Zejula Receives FDA Approval for HRD-Positive Advanced Ovarian Cancer
On October 23, 2019, the FDA approved a new indication for the PARP inhibitor niraparib (Zejula; Tesaro) for the treatment of patients with homologous recombination deficiency repair (HRD)-positive advanced ovarian, fallopian tube, or primary peritoneal cancer, after receiving ≥3 chemotherapy regimens. HRD is defined by a deleterious or suspected deleterious BRCA mutation, or a genomic instability associated with disease progression more than 6 months after the tumor’s response to the last platinum-based chemotherapy. On the same day, the FDA also approved the Myriad myChoice CDx test to select patients for niraparib therapy based on the HRD tumor status.
The approval of niraparib for this indication was based on a single-arm clinical trial of 98 patients with HRD-positive advanced ovarian cancer. The FDA granted this application priority review. All patients received ≥3 previous lines of chemotherapy. Patients who had previously received a PARP inhibitor were excluded from the study. Patients without BRCA mutations had to have disease progression at least 6 months after the last dose of platinum-based therapy. HRD-positive status was determined by the Myriad myChoice CDx test. All patients received 300 mg of niraparib once daily, until disease progression or unacceptable toxicity.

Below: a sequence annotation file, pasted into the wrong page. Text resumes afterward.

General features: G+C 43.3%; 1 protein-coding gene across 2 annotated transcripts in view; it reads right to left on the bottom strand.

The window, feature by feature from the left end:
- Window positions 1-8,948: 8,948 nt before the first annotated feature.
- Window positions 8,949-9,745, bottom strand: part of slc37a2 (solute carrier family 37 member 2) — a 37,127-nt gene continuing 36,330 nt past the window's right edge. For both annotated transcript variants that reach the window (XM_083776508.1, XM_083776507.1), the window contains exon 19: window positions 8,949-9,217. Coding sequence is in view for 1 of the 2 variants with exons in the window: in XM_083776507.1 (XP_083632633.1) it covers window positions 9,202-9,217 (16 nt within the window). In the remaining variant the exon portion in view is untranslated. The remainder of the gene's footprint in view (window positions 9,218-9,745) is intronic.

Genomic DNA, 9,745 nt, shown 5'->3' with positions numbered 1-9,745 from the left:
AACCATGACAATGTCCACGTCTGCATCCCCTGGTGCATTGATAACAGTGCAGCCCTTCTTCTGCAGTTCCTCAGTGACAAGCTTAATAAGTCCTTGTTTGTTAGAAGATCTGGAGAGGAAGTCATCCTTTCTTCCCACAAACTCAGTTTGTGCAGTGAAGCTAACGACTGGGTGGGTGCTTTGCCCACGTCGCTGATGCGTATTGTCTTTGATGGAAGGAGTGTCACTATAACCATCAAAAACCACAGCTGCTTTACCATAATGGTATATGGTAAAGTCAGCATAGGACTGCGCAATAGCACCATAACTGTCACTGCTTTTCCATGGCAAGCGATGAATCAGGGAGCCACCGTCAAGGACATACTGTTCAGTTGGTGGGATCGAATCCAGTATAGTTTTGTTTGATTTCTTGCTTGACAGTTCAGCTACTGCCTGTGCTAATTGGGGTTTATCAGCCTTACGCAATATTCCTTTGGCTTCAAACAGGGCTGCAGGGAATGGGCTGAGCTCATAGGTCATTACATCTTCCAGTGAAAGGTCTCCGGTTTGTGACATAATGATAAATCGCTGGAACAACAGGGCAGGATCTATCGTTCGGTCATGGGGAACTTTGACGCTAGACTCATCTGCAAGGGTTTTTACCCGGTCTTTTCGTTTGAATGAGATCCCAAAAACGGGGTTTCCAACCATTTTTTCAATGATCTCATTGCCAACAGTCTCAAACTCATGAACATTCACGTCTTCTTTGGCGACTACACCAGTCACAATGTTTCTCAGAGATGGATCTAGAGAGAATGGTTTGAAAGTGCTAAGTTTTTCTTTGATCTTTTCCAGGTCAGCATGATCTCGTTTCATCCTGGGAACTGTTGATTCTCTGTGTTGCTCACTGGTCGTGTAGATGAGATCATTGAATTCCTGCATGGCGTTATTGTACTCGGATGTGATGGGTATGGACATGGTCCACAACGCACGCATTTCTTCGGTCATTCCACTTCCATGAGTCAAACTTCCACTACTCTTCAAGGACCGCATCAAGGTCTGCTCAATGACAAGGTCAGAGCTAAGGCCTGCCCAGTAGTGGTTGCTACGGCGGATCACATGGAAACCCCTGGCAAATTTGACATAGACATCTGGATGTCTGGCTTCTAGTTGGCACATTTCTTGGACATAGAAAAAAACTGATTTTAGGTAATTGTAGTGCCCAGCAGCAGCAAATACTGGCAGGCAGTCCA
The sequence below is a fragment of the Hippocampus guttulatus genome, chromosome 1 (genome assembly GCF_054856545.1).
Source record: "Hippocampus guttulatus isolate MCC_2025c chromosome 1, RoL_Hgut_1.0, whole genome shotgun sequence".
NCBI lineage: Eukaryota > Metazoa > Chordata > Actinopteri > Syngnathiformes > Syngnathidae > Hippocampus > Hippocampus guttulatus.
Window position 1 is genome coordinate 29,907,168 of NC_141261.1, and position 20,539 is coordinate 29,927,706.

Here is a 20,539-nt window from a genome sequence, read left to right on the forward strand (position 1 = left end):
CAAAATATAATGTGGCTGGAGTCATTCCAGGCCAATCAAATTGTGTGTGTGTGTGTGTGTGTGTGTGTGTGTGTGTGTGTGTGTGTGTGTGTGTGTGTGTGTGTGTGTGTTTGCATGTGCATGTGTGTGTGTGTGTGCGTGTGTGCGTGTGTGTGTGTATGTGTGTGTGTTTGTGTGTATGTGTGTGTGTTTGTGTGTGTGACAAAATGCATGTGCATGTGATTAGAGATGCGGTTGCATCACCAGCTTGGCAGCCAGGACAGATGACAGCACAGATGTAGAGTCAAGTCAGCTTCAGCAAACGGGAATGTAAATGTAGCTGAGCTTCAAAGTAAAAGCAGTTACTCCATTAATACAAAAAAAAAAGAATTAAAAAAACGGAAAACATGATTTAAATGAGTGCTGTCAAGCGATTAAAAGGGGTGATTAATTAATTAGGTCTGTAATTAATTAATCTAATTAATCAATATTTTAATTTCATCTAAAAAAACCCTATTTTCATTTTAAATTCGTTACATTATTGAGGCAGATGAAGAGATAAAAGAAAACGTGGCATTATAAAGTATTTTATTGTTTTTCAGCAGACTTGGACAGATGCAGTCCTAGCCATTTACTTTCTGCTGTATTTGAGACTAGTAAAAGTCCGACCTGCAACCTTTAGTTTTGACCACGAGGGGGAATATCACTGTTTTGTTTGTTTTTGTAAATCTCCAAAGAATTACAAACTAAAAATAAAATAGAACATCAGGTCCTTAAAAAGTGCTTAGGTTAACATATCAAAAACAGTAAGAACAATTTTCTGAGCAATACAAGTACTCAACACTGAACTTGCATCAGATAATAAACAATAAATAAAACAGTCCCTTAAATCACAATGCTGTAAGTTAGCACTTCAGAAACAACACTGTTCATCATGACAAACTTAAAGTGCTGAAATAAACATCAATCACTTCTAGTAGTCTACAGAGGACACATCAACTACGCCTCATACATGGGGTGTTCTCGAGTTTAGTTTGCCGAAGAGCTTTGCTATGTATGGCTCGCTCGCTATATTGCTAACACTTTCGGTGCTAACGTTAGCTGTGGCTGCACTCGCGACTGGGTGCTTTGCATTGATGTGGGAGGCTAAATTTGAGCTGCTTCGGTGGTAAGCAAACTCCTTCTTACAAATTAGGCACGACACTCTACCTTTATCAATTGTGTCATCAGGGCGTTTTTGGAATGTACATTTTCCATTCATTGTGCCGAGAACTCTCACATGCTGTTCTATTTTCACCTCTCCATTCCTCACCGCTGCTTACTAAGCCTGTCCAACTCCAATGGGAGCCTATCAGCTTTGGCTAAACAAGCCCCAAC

The primary efficacy end points were objective response rate (ORR) and duration of response. In the cohort of 98 patients with HRD-positive status, the ORR was 24% (95% confidence interval [CI], 16-34). All the responses were partial. The estimated median duration of response was 8.3 months (95% CI, 6.5-not estimable).
Among patients with ovarian cancer and BRCA mutations (N = 63), the ORR was 39% (95% CI, 17-64) in those with platinum-sensitive disease; 29% (95% CI, 11-52) in those with platinum-resistant disease; and 19% (95% CI, 4-46) in those with platinum-refractory disease.
A total of 73% of patients had adverse reactions to niraparib that led to dose reduction or interruption. The most common (≥5%) side effects resulting in dose reduction or interruption were thrombocytopenia (40%), anemia (21%), neutropenia (11%), nausea (13%), vomiting (11%), fatigue (9%), and abdominal pain (5%).